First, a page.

Latest California Healthline Stories
Missouri is the last state to create a monitoring program to help spot the misuse of prescription drugs. But some public health experts warn that the nation’s programs are forcing people addicted to opioids to seek deadlier street options.
KHN and California Healthline staff made the rounds on national and local media this week to discuss their stories. Here’s a collection of their appearances.
At the center of the nation’s delta variant outbreak, public health efforts are mired in a political turf war.
Democrats in Congress and the states are devising strategies to expand health coverage — through the Affordable Care Act, Medicare, Medicaid and a “public option.” But progress remains halting, at best. Meanwhile, lawmakers in Washington may have to agree on how to control prescription drug prices if they wish to finance their coverage initiatives. Alice Miranda Ollstein of Politico, Tami Luhby of CNN and Shefali Luthra of The 19th join KHN’s Julie Rovner to discuss these issues and more. Also, Rovner interviews Michelle Andrews, who reported and wrote last month’s KHN-NPR “Bill of the Month” episode about a very expensive sleep study.
The pandemic created disruption and family stress that may have lasting effects on young children’s social and emotional development.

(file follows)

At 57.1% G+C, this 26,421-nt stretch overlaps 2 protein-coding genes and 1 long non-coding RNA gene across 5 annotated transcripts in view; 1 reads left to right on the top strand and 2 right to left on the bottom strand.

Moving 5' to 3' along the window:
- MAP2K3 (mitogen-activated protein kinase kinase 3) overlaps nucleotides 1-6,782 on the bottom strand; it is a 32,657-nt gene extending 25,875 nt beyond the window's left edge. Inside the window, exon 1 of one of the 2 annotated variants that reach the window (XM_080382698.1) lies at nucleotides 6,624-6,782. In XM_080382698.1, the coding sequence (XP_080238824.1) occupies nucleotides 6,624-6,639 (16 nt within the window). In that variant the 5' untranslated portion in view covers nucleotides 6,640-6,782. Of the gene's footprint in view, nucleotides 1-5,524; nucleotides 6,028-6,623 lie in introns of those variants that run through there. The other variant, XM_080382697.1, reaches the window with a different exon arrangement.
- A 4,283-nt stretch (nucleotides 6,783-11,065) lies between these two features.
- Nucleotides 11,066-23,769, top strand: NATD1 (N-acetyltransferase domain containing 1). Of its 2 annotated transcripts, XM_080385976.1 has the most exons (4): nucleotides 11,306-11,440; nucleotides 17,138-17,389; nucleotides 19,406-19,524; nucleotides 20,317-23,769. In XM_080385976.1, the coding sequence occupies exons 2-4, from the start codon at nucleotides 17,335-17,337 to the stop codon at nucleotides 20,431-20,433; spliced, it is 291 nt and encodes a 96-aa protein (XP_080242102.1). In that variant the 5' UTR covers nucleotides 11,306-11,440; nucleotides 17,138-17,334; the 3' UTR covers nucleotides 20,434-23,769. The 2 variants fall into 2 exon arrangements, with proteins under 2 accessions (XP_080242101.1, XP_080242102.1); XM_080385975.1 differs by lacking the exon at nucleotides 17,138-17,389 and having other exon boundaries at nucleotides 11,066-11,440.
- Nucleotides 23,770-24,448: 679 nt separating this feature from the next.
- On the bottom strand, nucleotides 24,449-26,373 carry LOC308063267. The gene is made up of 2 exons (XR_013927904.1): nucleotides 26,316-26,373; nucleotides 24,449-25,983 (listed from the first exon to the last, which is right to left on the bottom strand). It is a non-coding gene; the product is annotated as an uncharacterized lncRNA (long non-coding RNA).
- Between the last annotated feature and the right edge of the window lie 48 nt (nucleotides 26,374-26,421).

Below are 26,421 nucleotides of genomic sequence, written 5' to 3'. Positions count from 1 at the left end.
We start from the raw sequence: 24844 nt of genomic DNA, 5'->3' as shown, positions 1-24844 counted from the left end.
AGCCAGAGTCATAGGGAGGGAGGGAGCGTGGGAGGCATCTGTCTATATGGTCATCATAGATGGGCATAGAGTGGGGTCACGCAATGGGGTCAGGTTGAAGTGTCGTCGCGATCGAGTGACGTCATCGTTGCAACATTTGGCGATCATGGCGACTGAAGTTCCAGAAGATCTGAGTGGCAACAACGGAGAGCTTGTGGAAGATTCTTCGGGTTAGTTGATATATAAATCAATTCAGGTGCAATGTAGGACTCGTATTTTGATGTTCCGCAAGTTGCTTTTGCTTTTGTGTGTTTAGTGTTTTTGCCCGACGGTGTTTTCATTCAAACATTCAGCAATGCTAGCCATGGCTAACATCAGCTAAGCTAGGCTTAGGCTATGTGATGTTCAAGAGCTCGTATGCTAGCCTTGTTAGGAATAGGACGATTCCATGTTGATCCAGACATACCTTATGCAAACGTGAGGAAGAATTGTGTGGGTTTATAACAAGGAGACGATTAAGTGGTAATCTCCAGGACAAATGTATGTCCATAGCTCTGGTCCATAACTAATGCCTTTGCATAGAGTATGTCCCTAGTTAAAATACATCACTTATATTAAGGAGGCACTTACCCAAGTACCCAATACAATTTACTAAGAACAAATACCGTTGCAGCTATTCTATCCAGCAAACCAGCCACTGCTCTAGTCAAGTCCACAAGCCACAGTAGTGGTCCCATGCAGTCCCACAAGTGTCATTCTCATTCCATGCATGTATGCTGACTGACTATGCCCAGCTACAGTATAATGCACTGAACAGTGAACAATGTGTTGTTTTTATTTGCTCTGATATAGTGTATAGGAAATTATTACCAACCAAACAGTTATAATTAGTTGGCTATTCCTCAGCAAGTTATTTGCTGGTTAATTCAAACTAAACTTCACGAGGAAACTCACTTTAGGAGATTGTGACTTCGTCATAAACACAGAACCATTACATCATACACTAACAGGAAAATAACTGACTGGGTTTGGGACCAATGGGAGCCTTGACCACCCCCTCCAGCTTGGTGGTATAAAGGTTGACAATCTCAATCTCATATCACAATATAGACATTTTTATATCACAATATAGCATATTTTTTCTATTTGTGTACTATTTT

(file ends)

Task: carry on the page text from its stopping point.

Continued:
The newly conservative Supreme Court will hear a case that could overturn the nationwide right to abortion and cause political upheaval. Meanwhile, the Centers for Disease Control and Prevention’s abrupt announcement that vaccinated people can take off their masks in most places has caused upheaval of its own. Alice Miranda Ollstein of Politico, Sarah Karlin-Smith of the Pink Sheet and Mary Ellen McIntire of CQ Roll Call join KHN’s Julie Rovner to discuss these issues and more. Plus, for extra credit, the panelists recommend their favorite health policy stories of the week they think you should read, too.
Pandemic lockdowns exacerbated long-standing economic pressures on pharmacies — and forced many owner-operated shops to evolve or risk closing their doors.
In 2015, St. Louis-based Mercy health system opened what officials called the world’s first “hospital without beds.” Since the pandemic, Mercy has incorporated telehealth throughout its system, part of a national acceleration in virtual care that proponents laud but critics say is happening too fast.
For some, a vaccine appointment a few hours away is no biggie. For others, it’s a major barrier to gaining protection from the coronavirus.
A KHN examination of state vaccine statistics shows that more women than men have gotten covid vaccines. Experts cite demographic realities of those who were part of the initial rollout but also women’s greater likelihood to seek preventive health care.